There have been many more changes to the birdlife of the midwest in the intervening years, but none is as striking and complete as the explosion in the breeding population of Canada Goose. It’s hard to imagine now, but just 50 years ago the large prairie-nesting race maxima was thought to be extinct–and now birds with at least some maxima blood coursing through their veins are conspicuous and successful on every puddle and slough in the midwest. Families of cuddly-looking goslings were everywhere this first week of May, and their parents sometimes took surprising perches:
Unimpressed? Try this:
Now that’s a commanding view for a goose!
I got to Carroll in the late afternoon, checked in to my motel, and headed north and east a few miles to the very aptly named Treasure Road Ponds, a series of small abandoned gravel pits on the bank of the Raccoon River. It was here that a Black-bellied Whistling-Duck had appeared the day before, and while that bird–which I missed–was the reason for my choice of destination, I was prepared to be happy with anything I saw.
And I saw a lot. The woods were crawling with Yellow-rumped Warblers, bright Myrtle Warblers bringing back decades-old memories of a time when any parulid could get the heart beating faster. There were a couple of Orange-crowned Warblers in the lot, too, more somber in plumage but just as exciting–particularly when one showed me, ever so briefly, its eponymous cap. The abundance of Ruby-crowned Kinglets confirmed that it was still early for most late-season migrants, but that didn’t bother me at all: the Blue-winged Teal on the ponds, a Marsh Wren rattling on the edges, and Tree Swallows overhead made it a midwestern evening such as I hadn’t seen for a long time.
The next morning started at the civilized hour of 6:00–civilized, that is, for those from the Central Time Zone, a bit harder on those of us from two hours back. But as always, the excitement of a birding day helped wipe the sleep from my eyes, and we were off. On Steve’s advice, I joined Matt and Mike for a trip to Dunbar Slough, and it turned out to be a good choice.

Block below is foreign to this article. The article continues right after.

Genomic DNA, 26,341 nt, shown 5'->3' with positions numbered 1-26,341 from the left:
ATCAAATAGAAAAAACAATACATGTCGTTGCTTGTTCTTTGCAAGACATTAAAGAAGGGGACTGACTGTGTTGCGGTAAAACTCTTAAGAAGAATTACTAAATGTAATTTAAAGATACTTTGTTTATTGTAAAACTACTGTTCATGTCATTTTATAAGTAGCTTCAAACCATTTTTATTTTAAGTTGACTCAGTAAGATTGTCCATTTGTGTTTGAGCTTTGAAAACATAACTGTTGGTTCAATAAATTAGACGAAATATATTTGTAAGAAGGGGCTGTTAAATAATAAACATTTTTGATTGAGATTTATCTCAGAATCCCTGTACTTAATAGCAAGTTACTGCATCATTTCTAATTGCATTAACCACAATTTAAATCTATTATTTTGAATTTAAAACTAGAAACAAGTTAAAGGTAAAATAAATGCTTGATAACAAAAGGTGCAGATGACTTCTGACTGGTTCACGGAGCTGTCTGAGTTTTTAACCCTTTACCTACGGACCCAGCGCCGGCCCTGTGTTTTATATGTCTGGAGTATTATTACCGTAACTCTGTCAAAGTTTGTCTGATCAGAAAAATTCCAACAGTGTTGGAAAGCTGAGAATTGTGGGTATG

We were late for waterfowl, of course, but still turned up a good tally of species, including Hooded Merganser at a nestbox (!) and a couple of Ross’s Geese among the lingering Snows and Greater White-fronteds. Blue-winged Teal were on every pond and slough, and the muddy edges of those where the water wasn’t too terribly high had a few shorebirds, too.
Pectoral Sandpipers, a bird I generally see only in fall now that I live in the southwest, were arriving in good numbers, and there were a few Baird’s Sandpipers still around, while the vanguard of the White-rumped Sandpipers was just arriving (there’s one in the photo above). We encountered Least Sandpipers at a few sites, with the odd Semipalmated Sandpiper, too–another bird I don’t get to see often enough in spring any more. I’m fairly certain that we had both Long-billed and hendersoni Short-billed Dowitchers, though group birding isn’t my favorite way to puzzle those two out.
Plovers were scarce, only Killdeer really common. Blackhawk Wildlife Area on Sunday had a dozen Semipalmated Plover and a single Piping Plover, while one of our last stops at Dunbar Slough on Saturday produced 13 American Golden-Plover overhead, two of them in black plumage, the others still the dingy brown of spring.
Wilson’s Phalaropes were scattered here and there, too, and on Sunday, driving from Blackhawk back to our concluding lunch, Steve and I picked up an Upland Sandpiper, the only one I saw all weekend, on a roadside fencepost.
The most exciting aspect of the two days was visible migration.
American White Pelicans and other big birds are easy enough to see on their passage north, but passerines are sneakier (and more nocturnal), so it was a real treat to find flocks of Myrtle Warblers sweeping across the farm fields, and gangs of 10-25 Blue Jays were overhead most of the time.
Hard as we tried, other migrant passerines were thin on the ground. My tally of two warbler species at Treasure Road was not surpassed on either of the two formal field trips I went on–Black-and-white Warbler substituted for Orange-crowned–but sparrow watching was good at sites with scattered trees and grass. White-throated Sparrow is always a delight, and though it was commonplace enough for the others, I enjoyed watching Clay-colored Sparrows sing as much as anything else all weekend.
Would I live in the midwest again? I don’t think so. But I’m resolved to spend more time there in Mays to come, reliving the early days of my birding “career” and hanging out with some of the nicest birders–and the nicest birds–I know.